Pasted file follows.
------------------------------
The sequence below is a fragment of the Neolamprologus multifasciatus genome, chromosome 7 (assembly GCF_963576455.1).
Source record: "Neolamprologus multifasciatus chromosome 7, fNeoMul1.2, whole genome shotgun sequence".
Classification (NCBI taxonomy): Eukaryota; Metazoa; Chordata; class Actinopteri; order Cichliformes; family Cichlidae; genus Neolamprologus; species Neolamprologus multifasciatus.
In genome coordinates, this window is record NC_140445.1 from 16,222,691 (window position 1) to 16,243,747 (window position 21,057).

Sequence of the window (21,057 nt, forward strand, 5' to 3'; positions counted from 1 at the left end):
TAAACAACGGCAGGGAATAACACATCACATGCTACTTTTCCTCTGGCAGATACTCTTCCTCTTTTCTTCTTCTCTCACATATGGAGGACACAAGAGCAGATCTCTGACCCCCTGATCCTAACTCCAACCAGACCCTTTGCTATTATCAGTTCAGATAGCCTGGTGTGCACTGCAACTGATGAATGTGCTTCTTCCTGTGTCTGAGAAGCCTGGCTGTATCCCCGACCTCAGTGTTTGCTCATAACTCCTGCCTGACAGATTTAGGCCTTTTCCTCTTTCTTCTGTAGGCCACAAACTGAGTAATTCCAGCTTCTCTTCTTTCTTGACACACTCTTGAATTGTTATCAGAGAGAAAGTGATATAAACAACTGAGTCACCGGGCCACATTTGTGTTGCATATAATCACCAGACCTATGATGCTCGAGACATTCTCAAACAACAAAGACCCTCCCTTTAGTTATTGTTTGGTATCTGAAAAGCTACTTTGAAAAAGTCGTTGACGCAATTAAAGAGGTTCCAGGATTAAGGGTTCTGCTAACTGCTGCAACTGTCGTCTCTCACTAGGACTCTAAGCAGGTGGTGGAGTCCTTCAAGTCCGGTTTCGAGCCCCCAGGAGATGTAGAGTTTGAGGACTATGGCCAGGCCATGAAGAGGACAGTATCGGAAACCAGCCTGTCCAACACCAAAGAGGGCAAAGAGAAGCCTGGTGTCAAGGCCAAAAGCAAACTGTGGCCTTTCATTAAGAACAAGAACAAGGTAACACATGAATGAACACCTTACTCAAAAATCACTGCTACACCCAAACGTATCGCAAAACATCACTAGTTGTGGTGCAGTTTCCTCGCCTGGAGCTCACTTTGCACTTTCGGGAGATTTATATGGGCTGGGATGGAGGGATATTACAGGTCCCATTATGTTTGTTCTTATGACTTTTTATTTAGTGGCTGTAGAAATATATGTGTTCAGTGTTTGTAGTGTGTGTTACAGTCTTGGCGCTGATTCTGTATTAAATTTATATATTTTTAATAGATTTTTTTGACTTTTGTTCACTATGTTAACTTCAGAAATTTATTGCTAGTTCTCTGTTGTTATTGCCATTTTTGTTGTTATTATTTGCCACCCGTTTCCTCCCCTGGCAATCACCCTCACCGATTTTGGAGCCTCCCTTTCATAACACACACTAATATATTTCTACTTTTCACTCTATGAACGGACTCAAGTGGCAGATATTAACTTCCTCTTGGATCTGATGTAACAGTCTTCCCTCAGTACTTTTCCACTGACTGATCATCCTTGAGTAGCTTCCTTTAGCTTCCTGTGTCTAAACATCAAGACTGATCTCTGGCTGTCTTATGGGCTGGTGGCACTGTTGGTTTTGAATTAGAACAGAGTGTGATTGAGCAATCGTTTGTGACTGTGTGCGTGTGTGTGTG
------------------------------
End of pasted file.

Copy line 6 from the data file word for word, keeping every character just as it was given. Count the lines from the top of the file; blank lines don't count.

TAAACAACGGCAGGGAATAACACATCACATGCTACTTTTCCTCTGGCAGATACTCTTCCTCTTTTCTTCTTCTCTCACATATGGAGGACACAAGAGCAGATCTCTGACCCCCTGATCCTAACTCCAACCAGACCCTTTGCTATTATCAGTTCAGATAGCCTGGTGTGCACTGCAACTGATGAATGTGCTTCTTCCTGTGTCTGAGAAGCCTGGCTGTATCCCCGACCTCAGTGTTTGCTCATAACTCCTGCCTGACAGATTTAGGCCTTTTCCTCTTTCTTCTGTAGGCCACAAACTGAGTAATTCCAGCTTCTCTTCTTTCTTGACACACTCTTGAATTGTTATCAGAGAGAAAGTGATATAAACAACTGAGTCACCGGGCCACATTTGTGTTGCATATAATCACCAGACCTATGATGCTCGAGACATTCTCAAACAACAAAGACCCTCCCTTTAGTTATTGTTTGGTATCTGAAAAGCTACTTTGAAAAAGTCGTTGACGCAATTAAAGAGGTTCCAGGATTAAGGGTTCTGCTAACTGCTGCAACTGTCGTCTCTCACTAGGACTCTAAGCAGGTGGTGGAGTCCTTCAAGTCCGGTTTCGAGCCCCCAGGAGATGTAGAGTTTGAGGACTATGGCCAGGCCATGAAGAGGACAGTATCGGAAACCAGCCTGTCCAACACCAAAGAGGGCAAAGAGAAGCCTGGTGTCAAGGCCAAAAGCAAACTGTGGCCTTTCATTAAGAACAAGAACAAGGTAACACATGAATGAACACCTTACTCAAAAATCACTGCTACACCCAAACGTATCGCAAAACATCACTAGTTGTGGTGCAGTTTCCTCGCCTGGAGCTCACTTTGCACTTTCGGGAGATTTATATGGGCTGGGATGGAGGGATATTACAGGTCCCATTATGTTTGTTCTTATGACTTTTTATTTAGTGGCTGTAGAAATATATGTGTTCAGTGTTTGTAGTGTGTGTTACAGTCTTGGCGCTGATTCTGTATTAAATTTATATATTTTTAATAGATTTTTTTGACTTTTGTTCACTATGTTAACTTCAGAAATTTATTGCTAGTTCTCTGTTGTTATTGCCATTTTTGTTGTTATTATTTGCCACCCGTTTCCTCCCCTGGCAATCACCCTCACCGATTTTGGAGCCTCCCTTTCATAACACACACTAATATATTTCTACTTTTCACTCTATGAACGGACTCAAGTGGCAGATATTAACTTCCTCTTGGATCTGATGTAACAGTCTTCCCTCAGTACTTTTCCACTGACTGATCATCCTTGAGTAGCTTCCTTTAGCTTCCTGTGTCTAAACATCAAGACTGATCTCTGGCTGTCTTATGGGCTGGTGGCACTGTTGGTTTTGAATTAGAACAGAGTGTGATTGAGCAATCGTTTGTGACTGTGTGCGTGTGTGTGTG